A strong set of all-original material that has its cake and eats it too. With unobtrusive electric guitar and bass blending in with more traditional instruments like flute and djembe, it's both more accessible to modern audiences than traditional African instrumentation, and not as pop- and dance-oriented as much contemporary African music. The focus remains on Sangare's gliding singing (thickened by a couple of female backup singers) and the music's looping (but not laid-back) grooves.
Chris LeDoux was born in Mississippi, but his music and lyrics both have plenty of Texas heart -- maybe brought on by the fact that by the time he hit his teens he was already living in Texas, and soon began the normal cowboy path of taking part in rodeos and spending his summers doing ranch work. The recording Chris LeDoux and the Saddle Boogie Band has been called a great cowboy-style album, like most of LeDoux's work. Country fans will find both ballads and upbeat numbers on this offering. Songs such as "Cowboys Like a Little Rock and Roll," "Night Rider's Lament," and "Hooked on an 8 Second Ride" showcase his skill at tapping into the celebrated world of the everyday cowboy that he knows so well and shares even better. All you need to do is tug off your cowboy boots, tip back your hat, get comfortable, and have a nice long listen.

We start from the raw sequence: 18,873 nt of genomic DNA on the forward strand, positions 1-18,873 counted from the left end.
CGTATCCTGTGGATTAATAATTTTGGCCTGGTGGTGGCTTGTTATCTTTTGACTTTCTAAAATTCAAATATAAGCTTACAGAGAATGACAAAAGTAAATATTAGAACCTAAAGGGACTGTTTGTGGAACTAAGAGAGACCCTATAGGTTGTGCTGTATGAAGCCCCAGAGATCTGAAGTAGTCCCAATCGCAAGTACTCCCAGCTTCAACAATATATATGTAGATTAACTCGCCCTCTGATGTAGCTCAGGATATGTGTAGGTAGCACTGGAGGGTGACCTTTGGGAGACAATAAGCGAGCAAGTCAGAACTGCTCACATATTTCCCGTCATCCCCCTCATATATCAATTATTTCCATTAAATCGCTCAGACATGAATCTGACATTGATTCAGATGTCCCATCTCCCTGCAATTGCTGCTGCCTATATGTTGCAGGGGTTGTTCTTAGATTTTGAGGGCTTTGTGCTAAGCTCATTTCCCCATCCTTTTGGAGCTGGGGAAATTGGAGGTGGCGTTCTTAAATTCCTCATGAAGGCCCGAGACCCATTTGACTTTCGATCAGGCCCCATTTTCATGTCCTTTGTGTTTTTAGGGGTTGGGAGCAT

One of many rappers who have found easier access to major labels in the '90s, Dina D. unfortunately didn't prove to be as resourceful, creative, or attuned to the hip-hop vibe of the moment. This album was quickly surpassed by a wealth of other releases from both males and females and is now a footnote on the hip-hop scene.
It's very easy to dismiss Rhythmscape: The New Sound of Melody and Rhythm as new age meandering. After all there's plenty of rain sticks and gongs, and you'll find plenty of blathering in the sleeve notes. And don't forget the faux jazz that makes up "Zinc." But if you can take the time to get beyond all the clichés, there's actually some tasty musicianship on this album. Bikram Ghosh is an extremely talented tabla player, albeit one who's working very much outside the box on this release, accommodating Indian ideas, voices, and instruments (along with Western percussion and instruments) to Western mores. All too often that's a bad thing, and brings out the worst from both cultures in the name of fusion.
But on pieces like "Gangotri" there's some depth to the thought and the playing. Granted, it's not going to be to everyone's taste. Those who favor Indian classical music will likely see it as heresy, and the new age crowd might find it somewhat busy. So while it falls betwixt and between, there's still plenty of good to be found -- you just have to search for it.